Wallace, N.C.. residents Walda Lorena Luna and her husband, Perfecto Ruano, pleaded guilty on June 20 in U.S. District Court in Wilmington, to charges associated with a tax fraud scheme in which they illegally obtained more than $12 million from the Internal Revenue Service.
Carolina Journal first reported the couple’s activities in January.
According to court documents, Luna is a native of Honduras who obtained temporary protective status in November 2006. She entered the United States illegally in 1993. Ruano is a native of Guatemala, who obtained legal permanent resident status in 1988. Both required the services of a Spanish interpreter to participate in the court proceeding.
The activity took place between January 2009 and May 2012. During that time, 2,760 U.S. Treasury refund checks with a total face value of $12,104,825 were deposited in a business bank account maintained by the couple.
Luna and Ruano were arrested Jan. 11 and have remained in jail since that time. They are scheduled to be sentenced on Sept. 26 in federal court in Raleigh.
The IRS calls this type of crime Stolen Identity Refund Fraud, or SIRF. More recently it has labeled the crime Identity Theft tax refund fraud, or IDT refund fraud. The IRS has been aware of this type of fraud at least since 2011 and recently stepped up efforts to catch it.
But IRS computers did not detect the couple’s activities. Instead, the agency first learned of the tax fraud as the result of a May 2014 a traffic stop in Arkansas.
The Arkansas State Police stopped the couple for an unspecified reason and found them carrying $1.8 million in cash. The police notified the Duplin County, N.C., Sheriff’s Department and within days law enforcement officials seized tax fraud evidence from the couple’s North Carolina home and business.
Ruano’s plea agreement involves one count of participating in a conspiracy to commit mail fraud offenses against the United States. He could receive a maximum prison sentence of five years.
Luna’s plea agreement involved three counts. The first is identical to Ruano’s. The second is the filing of a false personal income tax return in which she claimed as dependents two children who were not her relatives in order to reduce her tax bill. The third count is aggravated identity theft in which she used the Social Security numbers of those children. She could receive a maximum sentence of 10 years.
They agreed to pay restitution to the IRS in the amount of $2,944,799 and also to assist the government in the recovery and forfeiture of any assets that were acquired through their illegal activities. The government already filed a forfeiture notice stating that the couple would have to give up four parcels of real estate in Wallace.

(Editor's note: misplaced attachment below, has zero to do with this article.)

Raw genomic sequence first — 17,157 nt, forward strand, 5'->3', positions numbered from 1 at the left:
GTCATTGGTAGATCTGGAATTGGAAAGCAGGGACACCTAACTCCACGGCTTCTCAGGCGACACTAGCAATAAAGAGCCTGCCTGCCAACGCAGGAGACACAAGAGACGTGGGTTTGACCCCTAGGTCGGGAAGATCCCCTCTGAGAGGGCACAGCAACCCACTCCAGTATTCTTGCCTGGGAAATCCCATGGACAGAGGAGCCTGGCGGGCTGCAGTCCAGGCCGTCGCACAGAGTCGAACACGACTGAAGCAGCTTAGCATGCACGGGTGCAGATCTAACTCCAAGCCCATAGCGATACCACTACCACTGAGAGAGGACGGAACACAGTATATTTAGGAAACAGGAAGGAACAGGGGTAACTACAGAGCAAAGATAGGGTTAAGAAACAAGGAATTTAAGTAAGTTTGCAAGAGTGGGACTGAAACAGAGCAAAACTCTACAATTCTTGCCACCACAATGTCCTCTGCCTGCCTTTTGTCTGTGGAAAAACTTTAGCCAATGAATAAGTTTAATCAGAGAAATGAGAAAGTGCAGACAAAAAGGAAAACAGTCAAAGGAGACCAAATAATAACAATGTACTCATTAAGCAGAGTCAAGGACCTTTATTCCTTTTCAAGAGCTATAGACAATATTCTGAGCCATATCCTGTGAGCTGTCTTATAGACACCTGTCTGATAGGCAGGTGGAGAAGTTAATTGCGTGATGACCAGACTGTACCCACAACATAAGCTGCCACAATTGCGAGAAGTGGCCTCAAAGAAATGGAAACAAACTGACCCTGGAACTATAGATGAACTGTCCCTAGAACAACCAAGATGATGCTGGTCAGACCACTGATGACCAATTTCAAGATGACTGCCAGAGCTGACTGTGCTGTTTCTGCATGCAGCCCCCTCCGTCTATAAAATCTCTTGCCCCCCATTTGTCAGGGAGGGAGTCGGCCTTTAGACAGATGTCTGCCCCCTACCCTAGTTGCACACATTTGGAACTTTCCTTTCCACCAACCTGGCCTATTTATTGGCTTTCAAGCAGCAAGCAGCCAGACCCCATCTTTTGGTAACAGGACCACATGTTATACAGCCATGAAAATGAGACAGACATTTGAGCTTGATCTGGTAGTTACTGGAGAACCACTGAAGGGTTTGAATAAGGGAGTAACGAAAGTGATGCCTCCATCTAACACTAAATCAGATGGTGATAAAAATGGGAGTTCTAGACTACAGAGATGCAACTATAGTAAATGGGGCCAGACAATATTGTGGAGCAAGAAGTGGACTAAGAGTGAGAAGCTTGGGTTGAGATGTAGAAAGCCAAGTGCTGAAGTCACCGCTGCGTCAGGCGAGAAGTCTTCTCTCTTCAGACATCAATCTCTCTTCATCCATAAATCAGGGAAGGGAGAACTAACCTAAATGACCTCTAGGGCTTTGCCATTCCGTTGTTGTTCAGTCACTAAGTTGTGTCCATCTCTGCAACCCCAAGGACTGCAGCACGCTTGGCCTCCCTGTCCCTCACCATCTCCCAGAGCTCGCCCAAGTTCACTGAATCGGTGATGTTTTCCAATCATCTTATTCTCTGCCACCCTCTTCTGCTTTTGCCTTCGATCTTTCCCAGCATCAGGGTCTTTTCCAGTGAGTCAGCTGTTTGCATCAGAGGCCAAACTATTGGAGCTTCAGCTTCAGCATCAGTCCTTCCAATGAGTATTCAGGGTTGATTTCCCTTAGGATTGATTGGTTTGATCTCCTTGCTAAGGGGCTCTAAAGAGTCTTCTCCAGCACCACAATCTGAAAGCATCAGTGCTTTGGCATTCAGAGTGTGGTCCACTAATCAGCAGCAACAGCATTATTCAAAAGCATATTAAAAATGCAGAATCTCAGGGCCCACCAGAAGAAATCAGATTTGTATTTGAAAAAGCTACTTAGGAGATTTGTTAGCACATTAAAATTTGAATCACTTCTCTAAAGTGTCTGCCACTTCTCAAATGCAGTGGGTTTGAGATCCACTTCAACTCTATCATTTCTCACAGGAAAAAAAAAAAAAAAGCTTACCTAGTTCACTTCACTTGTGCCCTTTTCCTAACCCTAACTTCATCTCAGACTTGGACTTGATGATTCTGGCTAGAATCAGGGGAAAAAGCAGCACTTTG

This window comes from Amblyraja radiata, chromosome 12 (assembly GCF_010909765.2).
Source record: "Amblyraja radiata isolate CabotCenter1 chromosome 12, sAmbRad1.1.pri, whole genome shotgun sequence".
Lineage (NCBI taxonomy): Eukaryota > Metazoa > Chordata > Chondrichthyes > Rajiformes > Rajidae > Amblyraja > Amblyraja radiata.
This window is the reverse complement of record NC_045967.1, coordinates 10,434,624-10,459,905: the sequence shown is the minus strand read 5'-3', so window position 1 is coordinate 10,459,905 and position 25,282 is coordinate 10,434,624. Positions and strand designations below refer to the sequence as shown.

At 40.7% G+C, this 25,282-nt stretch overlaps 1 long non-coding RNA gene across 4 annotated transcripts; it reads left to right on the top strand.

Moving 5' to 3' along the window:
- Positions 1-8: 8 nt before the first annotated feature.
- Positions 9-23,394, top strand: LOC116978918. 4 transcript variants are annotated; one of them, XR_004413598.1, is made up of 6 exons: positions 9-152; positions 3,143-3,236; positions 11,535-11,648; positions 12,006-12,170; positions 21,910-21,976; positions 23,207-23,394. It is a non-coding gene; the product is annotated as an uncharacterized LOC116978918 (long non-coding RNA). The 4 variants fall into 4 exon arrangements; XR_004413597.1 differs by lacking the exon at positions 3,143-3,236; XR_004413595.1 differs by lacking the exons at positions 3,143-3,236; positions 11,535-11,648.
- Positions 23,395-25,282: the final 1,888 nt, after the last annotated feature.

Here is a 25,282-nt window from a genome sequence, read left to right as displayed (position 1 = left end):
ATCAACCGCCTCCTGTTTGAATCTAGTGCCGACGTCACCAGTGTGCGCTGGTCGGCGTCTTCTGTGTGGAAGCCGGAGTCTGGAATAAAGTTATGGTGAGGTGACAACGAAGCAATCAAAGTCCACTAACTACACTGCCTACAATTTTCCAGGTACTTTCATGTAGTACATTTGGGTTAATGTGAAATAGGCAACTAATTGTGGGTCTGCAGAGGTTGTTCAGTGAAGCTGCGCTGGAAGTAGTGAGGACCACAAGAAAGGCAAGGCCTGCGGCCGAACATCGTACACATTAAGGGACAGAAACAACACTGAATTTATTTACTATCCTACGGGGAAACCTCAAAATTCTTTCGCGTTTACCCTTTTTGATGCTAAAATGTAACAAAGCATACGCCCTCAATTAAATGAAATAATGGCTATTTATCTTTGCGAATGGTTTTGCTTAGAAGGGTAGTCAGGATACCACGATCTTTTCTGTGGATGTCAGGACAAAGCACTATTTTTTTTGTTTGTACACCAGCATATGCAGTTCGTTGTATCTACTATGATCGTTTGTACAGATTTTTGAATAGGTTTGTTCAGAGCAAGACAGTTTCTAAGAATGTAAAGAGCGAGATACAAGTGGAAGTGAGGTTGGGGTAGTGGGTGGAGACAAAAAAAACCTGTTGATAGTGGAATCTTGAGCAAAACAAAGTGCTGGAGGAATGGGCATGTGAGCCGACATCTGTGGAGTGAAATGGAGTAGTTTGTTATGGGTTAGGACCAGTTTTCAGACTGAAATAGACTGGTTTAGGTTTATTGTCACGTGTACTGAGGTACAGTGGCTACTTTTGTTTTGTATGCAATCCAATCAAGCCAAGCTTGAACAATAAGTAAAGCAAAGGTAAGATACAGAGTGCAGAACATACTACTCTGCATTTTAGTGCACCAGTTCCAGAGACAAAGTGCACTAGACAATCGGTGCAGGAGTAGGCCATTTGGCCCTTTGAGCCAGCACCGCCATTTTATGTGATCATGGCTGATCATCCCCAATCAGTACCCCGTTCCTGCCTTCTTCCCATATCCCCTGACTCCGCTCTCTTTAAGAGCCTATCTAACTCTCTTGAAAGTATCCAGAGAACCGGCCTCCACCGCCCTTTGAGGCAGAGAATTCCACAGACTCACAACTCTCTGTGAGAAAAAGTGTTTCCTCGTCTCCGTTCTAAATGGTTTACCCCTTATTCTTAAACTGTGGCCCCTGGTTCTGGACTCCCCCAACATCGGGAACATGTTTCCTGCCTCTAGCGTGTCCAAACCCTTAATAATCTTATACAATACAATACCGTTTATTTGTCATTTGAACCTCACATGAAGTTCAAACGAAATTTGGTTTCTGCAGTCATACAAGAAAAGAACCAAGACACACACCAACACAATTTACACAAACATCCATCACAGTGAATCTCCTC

According to court documents, Luna and Ruano obtained Individual Taxpayer Identification Numbers for at least 300 names that may represent real or fictitious people. The IRS issues ITINs instead of Social Security numbers to foreign individuals working in the United States, giving them a means of filing income tax returns and paying taxes on income earned.
Luna and Ruano allegedly fabricated W-2 wage and tax statements for each name using the names of real employers, then prepared tax returns and submitted refund claims to the IRS. The refund checks were sent to post office boxes rented by Luna or Ruano. The average refund check was $4,385. The checks all were deposited in a First Bank business account that Luna had opened in 2006. Luna withdrew $11,888,300 in cash by writing 252 checks for cash.
Since February 2010, Luna operated a small convenience store named Beverly Tienda, located on North Norwood Street in Wallace. For the 2009 through 2012 calendar years, Luna reported annual incomes from the store of $16,000, $18,000, $17,481 and $24,915, respectively. She reported no other income.
For 2009 through 2012 Ruano reported business income from several sources for a total of $18,560, $26,204, $27,002 and $59,123, respectively. He reported no other income.
Duplin County birth records show they are the parents of three children. The oldest, a daughter, was in court to see her parents enter guilty pleas.